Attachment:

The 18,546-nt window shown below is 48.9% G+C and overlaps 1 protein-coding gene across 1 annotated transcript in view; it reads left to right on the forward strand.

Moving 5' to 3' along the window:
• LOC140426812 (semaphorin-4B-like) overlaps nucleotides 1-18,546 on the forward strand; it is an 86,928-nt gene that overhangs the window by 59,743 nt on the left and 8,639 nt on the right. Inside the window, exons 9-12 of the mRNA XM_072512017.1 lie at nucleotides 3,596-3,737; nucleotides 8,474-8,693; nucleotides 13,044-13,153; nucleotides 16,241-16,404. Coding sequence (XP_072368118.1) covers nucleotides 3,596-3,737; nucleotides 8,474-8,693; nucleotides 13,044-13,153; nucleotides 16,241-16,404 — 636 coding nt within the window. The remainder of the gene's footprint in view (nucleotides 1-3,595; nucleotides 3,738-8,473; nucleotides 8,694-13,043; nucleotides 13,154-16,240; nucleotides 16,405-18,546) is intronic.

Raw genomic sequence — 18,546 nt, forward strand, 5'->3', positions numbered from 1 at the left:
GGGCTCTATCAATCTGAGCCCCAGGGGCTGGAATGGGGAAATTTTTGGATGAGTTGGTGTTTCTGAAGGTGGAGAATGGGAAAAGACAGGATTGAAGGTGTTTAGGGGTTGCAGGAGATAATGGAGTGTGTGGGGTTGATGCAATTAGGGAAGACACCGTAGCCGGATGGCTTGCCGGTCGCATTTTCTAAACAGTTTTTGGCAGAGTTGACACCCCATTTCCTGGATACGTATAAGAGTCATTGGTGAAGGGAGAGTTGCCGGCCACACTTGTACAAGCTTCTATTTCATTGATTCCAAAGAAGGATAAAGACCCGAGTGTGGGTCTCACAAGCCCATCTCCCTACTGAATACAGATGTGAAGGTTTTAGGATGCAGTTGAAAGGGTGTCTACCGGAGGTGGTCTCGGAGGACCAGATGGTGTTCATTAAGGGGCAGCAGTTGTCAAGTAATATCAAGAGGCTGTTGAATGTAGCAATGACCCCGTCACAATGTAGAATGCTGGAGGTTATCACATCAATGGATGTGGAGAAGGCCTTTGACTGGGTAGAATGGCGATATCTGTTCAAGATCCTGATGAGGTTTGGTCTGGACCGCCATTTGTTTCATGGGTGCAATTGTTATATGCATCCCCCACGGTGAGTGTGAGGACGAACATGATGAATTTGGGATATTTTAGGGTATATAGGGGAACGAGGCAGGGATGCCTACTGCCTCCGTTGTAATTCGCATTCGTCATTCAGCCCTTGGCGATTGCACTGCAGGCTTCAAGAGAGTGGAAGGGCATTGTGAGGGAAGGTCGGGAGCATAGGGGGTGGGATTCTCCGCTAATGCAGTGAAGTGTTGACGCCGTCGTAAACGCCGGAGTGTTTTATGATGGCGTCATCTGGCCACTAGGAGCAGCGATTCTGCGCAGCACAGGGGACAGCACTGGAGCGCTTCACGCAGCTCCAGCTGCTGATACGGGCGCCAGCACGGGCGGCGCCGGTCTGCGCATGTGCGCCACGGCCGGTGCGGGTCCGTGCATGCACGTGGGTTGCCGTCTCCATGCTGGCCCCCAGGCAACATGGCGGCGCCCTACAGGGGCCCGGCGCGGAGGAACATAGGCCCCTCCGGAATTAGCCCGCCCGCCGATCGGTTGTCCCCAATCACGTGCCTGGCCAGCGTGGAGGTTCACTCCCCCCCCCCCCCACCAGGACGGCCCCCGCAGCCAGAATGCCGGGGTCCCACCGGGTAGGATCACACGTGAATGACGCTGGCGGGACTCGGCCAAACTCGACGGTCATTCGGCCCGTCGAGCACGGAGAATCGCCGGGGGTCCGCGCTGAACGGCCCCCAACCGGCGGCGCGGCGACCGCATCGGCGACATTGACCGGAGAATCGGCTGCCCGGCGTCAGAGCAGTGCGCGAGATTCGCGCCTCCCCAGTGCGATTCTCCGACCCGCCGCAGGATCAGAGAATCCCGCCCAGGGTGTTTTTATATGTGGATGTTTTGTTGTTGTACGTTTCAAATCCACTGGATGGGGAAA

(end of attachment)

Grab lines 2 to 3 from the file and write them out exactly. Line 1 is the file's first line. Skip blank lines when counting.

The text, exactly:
Moving 5' to 3' along the window:
• LOC140426812 (semaphorin-4B-like) overlaps nucleotides 1-18,546 on the forward strand; it is an 86,928-nt gene that overhangs the window by 59,743 nt on the left and 8,639 nt on the right. Inside the window, exons 9-12 of the mRNA XM_072512017.1 lie at nucleotides 3,596-3,737; nucleotides 8,474-8,693; nucleotides 13,044-13,153; nucleotides 16,241-16,404. Coding sequence (XP_072368118.1) covers nucleotides 3,596-3,737; nucleotides 8,474-8,693; nucleotides 13,044-13,153; nucleotides 16,241-16,404 — 636 coding nt within the window. The remainder of the gene's footprint in view (nucleotides 1-3,595; nucleotides 3,738-8,473; nucleotides 8,694-13,043; nucleotides 13,154-16,240; nucleotides 16,405-18,546) is intronic.